Living in Joshua Tree, the desert weather can change swiftly and dramatically. The National Park covers a vast area with elevations ranging from 536 feet (163 m) in the park’s extreme southeast corner to 5,814 feet (1,773 m) atop Quail Mountain. Conditions may vary greatly depending on your exact location within the park.

Visitors often spend days exploring Joshua Tree National Park, as there is so much to do and see within the rugged rock formations and stunning desert landscapes upon thousands of acres of land. There is an abundance of hotels and vacation homes available near the vicinity of the park, providing comfort and luxury to your visit. One example is the Stargazers’ Paradise—a spacious two-bedroom, two-bath home in a lovely neighborhood just minutes from the National Park entrance. Visitors can enjoy incredible sunsets from the spa, or walk from the house to a nearby nature preserve for hours of local hiking. There’s plenty to do at this sweet retreat with the pool table, ping pong table, dart board, corn hole and an actual tether ball game.

Another vacation home available in Joshua Tree is the Jumbo Rocks Cottage. Located only two blocks from Joshua Tree Village and minutes away from the west entrance to the National Park, this two-bedroom, one-bathroom cottage is conveniently located so that visitors can take in everything the High Desert has to offer, including a six-person hot tub, plunge pool, and fire pit.

Joshua Tree real estate offers a variety of options for buyers and renters seeking the perfect property or those starting from scratch with the ideal home building land. When buying land in Joshua Tree, it is important to note that land comes with its own set of expenses such as property taxes, insurance, as well as the upkeep of the land.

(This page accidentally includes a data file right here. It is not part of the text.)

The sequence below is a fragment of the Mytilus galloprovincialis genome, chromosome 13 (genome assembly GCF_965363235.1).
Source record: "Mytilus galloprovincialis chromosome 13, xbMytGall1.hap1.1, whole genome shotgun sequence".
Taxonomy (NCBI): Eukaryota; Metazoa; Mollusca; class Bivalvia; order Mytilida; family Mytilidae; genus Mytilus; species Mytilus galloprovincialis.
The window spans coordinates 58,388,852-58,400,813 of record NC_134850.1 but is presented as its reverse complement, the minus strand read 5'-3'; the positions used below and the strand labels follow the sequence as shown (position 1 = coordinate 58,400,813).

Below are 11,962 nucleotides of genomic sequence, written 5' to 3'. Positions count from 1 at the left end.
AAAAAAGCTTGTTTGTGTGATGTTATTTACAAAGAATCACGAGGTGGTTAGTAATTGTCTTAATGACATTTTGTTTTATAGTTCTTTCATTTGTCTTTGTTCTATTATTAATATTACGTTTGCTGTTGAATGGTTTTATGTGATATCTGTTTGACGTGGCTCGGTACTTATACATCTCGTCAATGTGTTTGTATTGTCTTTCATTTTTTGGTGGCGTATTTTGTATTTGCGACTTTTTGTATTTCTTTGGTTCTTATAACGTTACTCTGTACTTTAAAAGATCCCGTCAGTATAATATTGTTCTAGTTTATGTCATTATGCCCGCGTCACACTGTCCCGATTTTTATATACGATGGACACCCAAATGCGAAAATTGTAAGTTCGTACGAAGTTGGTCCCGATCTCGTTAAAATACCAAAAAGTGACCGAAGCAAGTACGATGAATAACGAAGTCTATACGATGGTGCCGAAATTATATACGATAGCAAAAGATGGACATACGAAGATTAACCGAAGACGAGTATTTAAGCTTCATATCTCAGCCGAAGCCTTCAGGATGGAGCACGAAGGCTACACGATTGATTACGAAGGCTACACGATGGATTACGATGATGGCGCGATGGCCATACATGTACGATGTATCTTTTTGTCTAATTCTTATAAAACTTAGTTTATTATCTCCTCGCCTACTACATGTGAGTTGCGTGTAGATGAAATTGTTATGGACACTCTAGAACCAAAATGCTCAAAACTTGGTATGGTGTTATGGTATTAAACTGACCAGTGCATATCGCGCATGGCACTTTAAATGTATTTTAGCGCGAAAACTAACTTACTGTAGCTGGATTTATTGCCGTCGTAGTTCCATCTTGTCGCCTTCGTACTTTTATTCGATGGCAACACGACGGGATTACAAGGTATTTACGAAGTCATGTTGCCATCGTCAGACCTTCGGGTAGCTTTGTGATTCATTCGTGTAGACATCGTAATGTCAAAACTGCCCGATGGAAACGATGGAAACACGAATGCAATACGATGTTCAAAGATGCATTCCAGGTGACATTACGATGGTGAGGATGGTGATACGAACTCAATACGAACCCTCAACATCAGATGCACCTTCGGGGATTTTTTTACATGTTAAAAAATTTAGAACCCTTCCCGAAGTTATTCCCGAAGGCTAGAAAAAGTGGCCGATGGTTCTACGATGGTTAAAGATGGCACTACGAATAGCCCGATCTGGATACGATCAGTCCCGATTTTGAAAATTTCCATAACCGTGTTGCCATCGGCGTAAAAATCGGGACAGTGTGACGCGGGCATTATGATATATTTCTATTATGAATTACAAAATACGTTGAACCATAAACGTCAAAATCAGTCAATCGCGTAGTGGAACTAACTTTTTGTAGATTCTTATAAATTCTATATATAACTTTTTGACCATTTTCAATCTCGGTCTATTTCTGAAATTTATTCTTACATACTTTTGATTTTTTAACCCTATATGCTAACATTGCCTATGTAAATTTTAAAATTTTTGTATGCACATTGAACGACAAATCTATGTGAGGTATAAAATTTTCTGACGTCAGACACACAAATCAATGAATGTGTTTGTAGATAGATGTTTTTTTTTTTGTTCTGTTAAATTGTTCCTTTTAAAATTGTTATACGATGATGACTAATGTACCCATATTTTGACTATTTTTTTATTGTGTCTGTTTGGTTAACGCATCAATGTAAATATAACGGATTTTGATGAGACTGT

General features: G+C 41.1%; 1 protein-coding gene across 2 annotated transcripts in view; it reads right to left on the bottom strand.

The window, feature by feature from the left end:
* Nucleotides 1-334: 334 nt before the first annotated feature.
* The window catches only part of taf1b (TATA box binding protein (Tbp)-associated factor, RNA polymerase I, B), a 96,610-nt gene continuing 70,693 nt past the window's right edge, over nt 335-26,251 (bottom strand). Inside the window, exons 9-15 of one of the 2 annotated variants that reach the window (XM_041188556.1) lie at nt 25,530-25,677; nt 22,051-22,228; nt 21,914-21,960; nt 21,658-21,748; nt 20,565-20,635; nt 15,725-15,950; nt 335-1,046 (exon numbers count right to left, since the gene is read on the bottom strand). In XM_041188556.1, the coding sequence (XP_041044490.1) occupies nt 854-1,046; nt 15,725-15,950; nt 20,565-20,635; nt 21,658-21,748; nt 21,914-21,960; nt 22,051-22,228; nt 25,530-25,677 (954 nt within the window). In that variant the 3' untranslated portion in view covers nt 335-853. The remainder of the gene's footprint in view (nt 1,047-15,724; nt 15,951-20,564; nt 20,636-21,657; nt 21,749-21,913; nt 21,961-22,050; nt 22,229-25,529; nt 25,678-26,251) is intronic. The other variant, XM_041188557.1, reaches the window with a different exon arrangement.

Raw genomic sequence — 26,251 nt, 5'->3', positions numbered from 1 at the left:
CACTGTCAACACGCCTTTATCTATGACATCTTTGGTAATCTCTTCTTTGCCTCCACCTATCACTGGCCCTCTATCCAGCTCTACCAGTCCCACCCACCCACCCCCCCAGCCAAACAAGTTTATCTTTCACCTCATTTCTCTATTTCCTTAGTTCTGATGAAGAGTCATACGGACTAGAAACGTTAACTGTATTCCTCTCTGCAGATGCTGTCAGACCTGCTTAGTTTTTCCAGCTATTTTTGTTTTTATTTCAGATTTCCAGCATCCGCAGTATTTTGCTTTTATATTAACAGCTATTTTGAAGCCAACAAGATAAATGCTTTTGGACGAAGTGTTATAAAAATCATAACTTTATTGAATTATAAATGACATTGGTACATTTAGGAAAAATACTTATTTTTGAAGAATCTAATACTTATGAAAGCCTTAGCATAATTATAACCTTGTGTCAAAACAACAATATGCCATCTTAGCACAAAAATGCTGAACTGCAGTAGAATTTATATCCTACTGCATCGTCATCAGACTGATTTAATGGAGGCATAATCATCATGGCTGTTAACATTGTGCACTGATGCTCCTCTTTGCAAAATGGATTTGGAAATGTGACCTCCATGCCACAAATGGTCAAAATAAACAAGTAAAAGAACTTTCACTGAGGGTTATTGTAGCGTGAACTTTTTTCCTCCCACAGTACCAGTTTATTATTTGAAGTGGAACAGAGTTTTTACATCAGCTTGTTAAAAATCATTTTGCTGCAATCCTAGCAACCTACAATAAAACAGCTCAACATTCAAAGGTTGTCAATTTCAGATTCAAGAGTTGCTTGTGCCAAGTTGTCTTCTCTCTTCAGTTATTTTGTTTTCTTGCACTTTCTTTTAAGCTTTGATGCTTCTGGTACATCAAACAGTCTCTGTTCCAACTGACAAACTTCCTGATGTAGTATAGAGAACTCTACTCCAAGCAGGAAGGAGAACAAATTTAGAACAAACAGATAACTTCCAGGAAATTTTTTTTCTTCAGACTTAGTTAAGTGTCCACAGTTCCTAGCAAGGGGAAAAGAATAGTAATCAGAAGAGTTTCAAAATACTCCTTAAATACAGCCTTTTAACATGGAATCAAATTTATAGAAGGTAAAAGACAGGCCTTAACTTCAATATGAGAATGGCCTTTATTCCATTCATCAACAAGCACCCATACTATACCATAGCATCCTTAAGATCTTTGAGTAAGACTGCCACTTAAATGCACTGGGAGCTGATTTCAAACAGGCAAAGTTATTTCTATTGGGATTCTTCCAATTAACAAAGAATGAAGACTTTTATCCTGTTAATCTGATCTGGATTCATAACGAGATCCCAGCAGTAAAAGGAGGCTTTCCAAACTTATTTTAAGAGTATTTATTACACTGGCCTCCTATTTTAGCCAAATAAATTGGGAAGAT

With a population of 7,786 people, living in Joshua Tree offers residents a rural feel and most residents own their homes. Many young professionals and retirees live in Joshua Tree. The total cost of housing, food, child care, transportation, health care, taxes, and other necessities for a single adult in Joshua Tree is $36,159 a year, which is less than the annual cost of living for California of $45,534 and less than the national figure of $38,433.

Whether you are looking to go on a trip of a lifetime to Joshua Tree National Park, or you become so enchanted with the majesty of the desert that you decide to make Joshua Tree your new permanent home, one thing is for certain: the possibilities are endless when it comes to exploring Joshua Tree.


  • Camping

    Sleep under the stars at one of Joshua Tree’s nine developed campgrounds.

  • Hiking

    Joshua Tree has about 300 miles of hiking trails for you to explore. Which one is calling to you?

  • Ranger Programs

    Find out about ranger-led programs and special events taking place in the park.

  • Photography

    Capture your memories to share with others.

  • Birding

    What do you spy with your little eyes?

  • Experience Dark Night Skies

    Can’t see the Milky Way from where you live? You’re not alone. Joshua Tree offers outstanding stargazing.

  • Biking

    Miles of dirt and paved roads to explore.

  • Rock Climbing

    With an estimated 8,000 established routes and 2,000 bouldering problems, Joshua Tree is a premier destination for climbers.

  • Backpacking

    Backpacking can be a great way to get out into the park for those who are prepared.

  • Horseback Riding

    Ride through the wild west landscape of Joshua Tree.